Conference Proceeding

A Collective Action Perspective on Technological Innovation in Business/Government Networks.

01/2007; In proceeding of: Proceedings of the Fifteenth European Conference on Information Systems, ECIS 2007, St. Gallen, Switzerland, 2007
Source: DBLP

ABSTRACT A major challenge for European governments is solvi ng the dilemma of increasing security and control of international trade, while at the same t ime reducing the administrative overhead. The EU focuses on the introduction of paperless IS to tack le this. In order to really bring benefits for both parties and address the dilemma, it becomes increas ingly important that governments and businesses look for alternative innovative solutions that go b eyond simply replacing paper-based systems with IT. However the EU works with a predefined, long-term a genda which is linked to the EU legislation. Even if such alternative innovative solutions are d eveloped, they are doomed to fail, if a network of powerful actors is not (or is inappropriately) mobi lized to bring the desired change up to the legislative level. There is only limited understand ing about how such networks can be mobilized. In this paper, we investigate the Beer Living Lab (Bee r LL) pilot project applying the collective action model of institutional innovation of Hargrave and V an de Ven. The model appears to be an interesting lens to analyze the eCustoms developments.

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    ABSTRACT: This article studies value assessments of IT solutions in public as well as in private contexts and aims to identify benefits of business-to-government innovations. The work analyzes the case of the implementation of European common e-customs solutions. Over the last few years, e-customs has become a widely studied topic within the European Union. However, only a little research has been conducted in order to identify benefits of such IT innovations. For this reason, this paper is dedicated to the value assessment of e-customs solutions. Within the framework of a European funded project, the study was conducted collecting data from interviews and workshops involving stakeholders coming from public as well as private organizations. By applying a theoretical value assessment framework, four main areas of improvement due to common e-customs solutions' implementation were identified: increased security, reduction of administrative burden, facilitated compliance, and better communication. This article contributes towards value assessment research and in particular to a standardized e-customs solution as an example of business-to-government innovations.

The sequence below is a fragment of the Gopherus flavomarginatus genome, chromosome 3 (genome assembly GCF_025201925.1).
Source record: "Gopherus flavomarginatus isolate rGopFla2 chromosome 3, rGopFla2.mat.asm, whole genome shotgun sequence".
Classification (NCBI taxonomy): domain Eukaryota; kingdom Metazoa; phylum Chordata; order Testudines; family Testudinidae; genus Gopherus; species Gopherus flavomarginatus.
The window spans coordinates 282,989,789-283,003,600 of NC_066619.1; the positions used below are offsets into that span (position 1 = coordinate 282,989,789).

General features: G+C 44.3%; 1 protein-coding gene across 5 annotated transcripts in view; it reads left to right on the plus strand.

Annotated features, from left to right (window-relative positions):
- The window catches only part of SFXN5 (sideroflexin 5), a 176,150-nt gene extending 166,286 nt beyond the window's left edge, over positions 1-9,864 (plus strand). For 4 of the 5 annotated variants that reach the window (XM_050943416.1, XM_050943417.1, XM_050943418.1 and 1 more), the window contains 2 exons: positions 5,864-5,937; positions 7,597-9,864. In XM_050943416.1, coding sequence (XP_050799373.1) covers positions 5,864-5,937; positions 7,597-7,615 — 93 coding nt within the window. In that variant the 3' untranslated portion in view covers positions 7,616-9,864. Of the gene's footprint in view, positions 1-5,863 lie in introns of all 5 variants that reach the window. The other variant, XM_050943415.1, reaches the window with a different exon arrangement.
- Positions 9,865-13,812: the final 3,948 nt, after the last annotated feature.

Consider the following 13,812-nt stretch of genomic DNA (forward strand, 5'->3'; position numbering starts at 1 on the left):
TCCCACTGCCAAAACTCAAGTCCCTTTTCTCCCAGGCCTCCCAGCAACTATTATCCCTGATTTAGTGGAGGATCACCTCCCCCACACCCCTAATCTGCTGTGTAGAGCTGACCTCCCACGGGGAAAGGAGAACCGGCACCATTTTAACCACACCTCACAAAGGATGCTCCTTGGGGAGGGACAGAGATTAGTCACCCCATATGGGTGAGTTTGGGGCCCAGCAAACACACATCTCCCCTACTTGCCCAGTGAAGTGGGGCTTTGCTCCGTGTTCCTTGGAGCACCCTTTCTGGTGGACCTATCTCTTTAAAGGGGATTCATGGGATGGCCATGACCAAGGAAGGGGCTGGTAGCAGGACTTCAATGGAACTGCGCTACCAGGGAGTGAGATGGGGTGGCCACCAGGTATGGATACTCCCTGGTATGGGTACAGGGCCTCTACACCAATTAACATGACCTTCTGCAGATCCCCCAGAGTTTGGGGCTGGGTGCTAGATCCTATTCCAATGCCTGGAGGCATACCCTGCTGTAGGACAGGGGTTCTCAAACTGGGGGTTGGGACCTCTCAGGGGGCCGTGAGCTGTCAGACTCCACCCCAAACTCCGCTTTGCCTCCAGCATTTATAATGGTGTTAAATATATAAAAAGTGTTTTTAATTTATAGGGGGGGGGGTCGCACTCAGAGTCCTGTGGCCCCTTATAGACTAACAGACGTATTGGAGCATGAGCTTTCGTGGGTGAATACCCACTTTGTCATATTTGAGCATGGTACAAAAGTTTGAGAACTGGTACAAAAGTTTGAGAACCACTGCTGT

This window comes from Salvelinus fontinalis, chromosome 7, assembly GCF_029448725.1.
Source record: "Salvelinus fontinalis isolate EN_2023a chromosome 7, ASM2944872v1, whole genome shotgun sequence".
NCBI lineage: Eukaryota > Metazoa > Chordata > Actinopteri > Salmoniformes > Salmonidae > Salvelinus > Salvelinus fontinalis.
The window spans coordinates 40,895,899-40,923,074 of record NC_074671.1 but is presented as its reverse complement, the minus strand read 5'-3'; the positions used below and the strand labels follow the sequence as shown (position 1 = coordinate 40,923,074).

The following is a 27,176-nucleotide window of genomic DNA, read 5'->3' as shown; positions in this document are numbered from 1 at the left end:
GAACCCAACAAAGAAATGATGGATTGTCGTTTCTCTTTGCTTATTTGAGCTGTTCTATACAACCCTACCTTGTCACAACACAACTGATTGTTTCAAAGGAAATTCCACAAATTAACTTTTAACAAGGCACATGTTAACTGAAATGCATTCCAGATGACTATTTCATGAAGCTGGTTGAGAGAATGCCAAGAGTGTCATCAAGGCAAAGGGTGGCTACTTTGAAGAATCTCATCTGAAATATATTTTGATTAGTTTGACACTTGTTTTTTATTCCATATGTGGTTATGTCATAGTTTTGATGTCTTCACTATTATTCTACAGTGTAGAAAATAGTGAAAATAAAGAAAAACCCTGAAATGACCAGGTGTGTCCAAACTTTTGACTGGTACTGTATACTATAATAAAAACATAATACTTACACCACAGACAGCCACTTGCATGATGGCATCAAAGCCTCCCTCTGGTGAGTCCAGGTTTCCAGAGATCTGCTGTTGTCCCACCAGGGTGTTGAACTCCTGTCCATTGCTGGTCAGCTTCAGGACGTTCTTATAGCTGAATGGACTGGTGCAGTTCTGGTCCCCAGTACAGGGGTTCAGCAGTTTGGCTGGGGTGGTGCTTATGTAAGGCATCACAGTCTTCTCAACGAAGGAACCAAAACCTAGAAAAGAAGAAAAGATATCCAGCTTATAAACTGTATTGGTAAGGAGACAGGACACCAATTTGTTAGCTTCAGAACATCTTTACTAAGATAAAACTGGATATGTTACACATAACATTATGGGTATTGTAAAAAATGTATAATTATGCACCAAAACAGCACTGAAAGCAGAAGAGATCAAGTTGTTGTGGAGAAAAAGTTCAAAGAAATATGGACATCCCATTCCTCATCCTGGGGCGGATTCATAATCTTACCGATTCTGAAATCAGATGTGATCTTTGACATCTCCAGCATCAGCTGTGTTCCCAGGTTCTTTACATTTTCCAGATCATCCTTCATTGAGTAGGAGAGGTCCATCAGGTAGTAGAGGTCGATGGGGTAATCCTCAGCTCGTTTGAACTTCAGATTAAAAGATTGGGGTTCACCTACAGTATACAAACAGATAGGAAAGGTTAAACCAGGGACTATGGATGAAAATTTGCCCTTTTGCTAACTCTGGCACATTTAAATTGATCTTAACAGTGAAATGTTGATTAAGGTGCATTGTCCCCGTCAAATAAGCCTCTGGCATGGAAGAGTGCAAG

07/2002;
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    ABSTRACT: Living labs which provide research and development environments for innovative eCustoms solutions for cross-border trade have recently received a lot of attention and have provided rich grounds for research (Tan et al., 2006, Kartseva et al, 2006; Liu et al., 2006; Baida et al., 2008; Baida et al., 2007; Liu et al., 2007; Razmerita & Bjorn-Anderson, 2007; Frößler et al.2007; Rukanova et al., 2007). Two studies (Frößler et al., 2007 and Rukanova et al., 2007) on Living Labs are particularly relevant from the point of view of innovation development and adoption. While these earlier studies zoom in on specific aspects of the innovation processes related to the Living Labs (i.e. management or adoption), they do not provide a holistic understanding of the innovation process that takes place and how a specific phase forms part of the whole process. The goal of this paper is to bring such holistic understanding of the innovation processes that take place in the context of Living Labs. To do so, we make use of the innovation-development processes of Rogers (1995) and we apply them to analyze the setting of Living Labs. In our analysis, we further extend the processes of Rogers to capture specific aspects of Living Labs. With this paper, we contribute to the existing research on Living Labs by providing a thorough understanding of the processes through which Living Labs develop as platforms for innovation development through business/government collaboration. The findings can also be of use for practitioners in setting-up and managing Living Labs.
    01/2008;

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